“We knew we needed to literally vacate the homeless services center and let it sit and get cleaned so we weren’t reinfecting anyone or having a situation like you do with the cold where it passes from one person to the next and then bounces back and you get it all over again,” said Betsy Frantz, the president and chief executive of PathForward. “But then the challenge becomes we’re talking about moving everything, all our operations to a motel. We’ve never done anything like that before.”

Since the start of the pandemic, providers of homelessness services have struggled to walk a line between continuing to care for clients with a wide range of needs — physical or mental illness, substance abuse, unemployment and others — and keeping people safe in congregate settings where social distancing is nearly impossible and infectious diseases can spread swiftly.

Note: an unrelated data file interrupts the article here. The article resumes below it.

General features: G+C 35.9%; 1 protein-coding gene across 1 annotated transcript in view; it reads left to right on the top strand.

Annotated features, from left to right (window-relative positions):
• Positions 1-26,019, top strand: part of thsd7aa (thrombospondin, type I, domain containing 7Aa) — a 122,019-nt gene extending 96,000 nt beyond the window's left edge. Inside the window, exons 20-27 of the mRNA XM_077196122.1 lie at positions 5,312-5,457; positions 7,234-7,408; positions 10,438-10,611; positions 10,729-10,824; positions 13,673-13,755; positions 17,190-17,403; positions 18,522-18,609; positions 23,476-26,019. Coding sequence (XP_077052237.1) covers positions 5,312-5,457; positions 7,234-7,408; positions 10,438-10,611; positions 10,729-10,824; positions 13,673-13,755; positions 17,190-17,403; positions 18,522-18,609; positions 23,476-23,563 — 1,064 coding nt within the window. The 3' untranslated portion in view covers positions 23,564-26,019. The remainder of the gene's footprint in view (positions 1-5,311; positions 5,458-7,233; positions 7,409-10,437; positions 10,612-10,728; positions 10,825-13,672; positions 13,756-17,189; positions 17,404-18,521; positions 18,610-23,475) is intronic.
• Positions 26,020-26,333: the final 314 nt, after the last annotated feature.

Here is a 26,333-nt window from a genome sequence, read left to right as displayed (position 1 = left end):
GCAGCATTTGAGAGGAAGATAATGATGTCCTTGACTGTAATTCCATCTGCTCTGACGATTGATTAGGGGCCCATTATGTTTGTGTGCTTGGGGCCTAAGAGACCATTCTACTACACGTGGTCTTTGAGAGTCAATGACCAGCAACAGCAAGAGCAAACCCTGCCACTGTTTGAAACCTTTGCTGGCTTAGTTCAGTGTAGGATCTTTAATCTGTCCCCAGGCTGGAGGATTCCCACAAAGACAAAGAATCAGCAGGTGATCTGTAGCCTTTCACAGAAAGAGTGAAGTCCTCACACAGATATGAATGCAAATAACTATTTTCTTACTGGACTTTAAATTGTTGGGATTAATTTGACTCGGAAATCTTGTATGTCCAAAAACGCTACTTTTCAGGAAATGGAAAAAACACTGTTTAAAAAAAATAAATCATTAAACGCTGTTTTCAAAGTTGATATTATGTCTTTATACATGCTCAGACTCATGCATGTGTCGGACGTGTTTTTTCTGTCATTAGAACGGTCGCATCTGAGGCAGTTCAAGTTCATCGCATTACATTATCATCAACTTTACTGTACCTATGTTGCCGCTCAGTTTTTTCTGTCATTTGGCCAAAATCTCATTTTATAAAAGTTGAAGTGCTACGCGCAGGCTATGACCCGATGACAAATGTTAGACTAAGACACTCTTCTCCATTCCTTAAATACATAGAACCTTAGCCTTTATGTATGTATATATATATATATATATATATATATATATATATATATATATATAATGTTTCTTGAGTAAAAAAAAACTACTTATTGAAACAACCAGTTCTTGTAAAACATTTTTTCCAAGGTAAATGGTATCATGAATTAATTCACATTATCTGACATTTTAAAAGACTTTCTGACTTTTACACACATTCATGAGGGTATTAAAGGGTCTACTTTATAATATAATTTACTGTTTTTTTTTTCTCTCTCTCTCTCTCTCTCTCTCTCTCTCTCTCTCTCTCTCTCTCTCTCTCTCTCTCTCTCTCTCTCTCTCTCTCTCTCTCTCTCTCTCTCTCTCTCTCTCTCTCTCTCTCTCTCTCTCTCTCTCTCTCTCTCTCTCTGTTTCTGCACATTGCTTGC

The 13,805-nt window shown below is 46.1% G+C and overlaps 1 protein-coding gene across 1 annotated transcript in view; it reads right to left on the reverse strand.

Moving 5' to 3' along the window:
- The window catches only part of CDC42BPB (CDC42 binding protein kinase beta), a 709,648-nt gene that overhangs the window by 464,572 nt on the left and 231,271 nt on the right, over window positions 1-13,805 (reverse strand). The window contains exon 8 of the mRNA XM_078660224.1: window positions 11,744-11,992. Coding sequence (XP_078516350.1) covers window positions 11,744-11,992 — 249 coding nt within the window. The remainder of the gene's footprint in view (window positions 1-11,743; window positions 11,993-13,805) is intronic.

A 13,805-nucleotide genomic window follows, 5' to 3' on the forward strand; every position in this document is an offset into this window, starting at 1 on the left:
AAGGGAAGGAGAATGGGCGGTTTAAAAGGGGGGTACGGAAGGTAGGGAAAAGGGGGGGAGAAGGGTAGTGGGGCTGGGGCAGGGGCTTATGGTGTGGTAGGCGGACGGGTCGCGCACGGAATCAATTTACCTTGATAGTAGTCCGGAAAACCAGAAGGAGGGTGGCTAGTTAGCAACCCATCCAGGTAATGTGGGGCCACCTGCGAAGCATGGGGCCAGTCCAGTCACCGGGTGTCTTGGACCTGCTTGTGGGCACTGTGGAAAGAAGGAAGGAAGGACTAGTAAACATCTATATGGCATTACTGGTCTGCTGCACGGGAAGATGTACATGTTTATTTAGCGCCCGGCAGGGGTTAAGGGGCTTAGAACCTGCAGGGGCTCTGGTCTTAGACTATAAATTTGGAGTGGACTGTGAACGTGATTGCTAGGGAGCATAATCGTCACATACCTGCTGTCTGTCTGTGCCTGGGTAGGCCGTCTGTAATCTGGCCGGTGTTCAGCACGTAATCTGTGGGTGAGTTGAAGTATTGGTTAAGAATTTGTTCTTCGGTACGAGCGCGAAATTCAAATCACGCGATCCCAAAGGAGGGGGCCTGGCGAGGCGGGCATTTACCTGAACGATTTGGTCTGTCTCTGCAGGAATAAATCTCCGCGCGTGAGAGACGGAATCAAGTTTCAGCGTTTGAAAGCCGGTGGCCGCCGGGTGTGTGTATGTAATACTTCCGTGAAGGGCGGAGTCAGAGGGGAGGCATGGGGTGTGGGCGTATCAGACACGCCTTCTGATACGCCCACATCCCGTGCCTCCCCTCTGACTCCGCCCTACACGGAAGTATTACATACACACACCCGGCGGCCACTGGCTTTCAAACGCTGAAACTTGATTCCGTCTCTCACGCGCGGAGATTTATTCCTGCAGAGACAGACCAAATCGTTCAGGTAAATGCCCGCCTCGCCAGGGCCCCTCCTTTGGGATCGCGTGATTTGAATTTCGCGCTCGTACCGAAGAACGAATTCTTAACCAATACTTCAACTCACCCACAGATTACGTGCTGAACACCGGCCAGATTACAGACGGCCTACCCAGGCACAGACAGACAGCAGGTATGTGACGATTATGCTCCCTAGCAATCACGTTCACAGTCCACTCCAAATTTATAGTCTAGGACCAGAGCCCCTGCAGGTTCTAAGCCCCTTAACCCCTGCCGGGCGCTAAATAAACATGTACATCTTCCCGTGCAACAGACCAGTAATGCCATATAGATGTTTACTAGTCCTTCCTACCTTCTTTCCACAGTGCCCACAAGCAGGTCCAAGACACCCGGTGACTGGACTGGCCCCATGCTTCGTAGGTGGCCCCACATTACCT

During the coldest months of the year, many shelters expand to take in those who might typically sleep on the street; at PathForward, very cold weather increases the client population from about 55 to around 100.

While long-term clients sleep two to a room, clients who come in during hypothermia alerts sleep all together in a large converted office space on cots spaced as far apart as capacity allows.

The move to the motel, a Days Inn on Columbia Pike, meant everyone would get a bed, a bathroom and more freedom than typically would be available to individuals at the shelter. But not everyone was excited to go.

Several clients were hesitant, even scared, staff members said.

For many, especially those who struggle with mental illness and related conditions, officials said, routine is essential. Moving away from the homeless services center would be a huge disruption.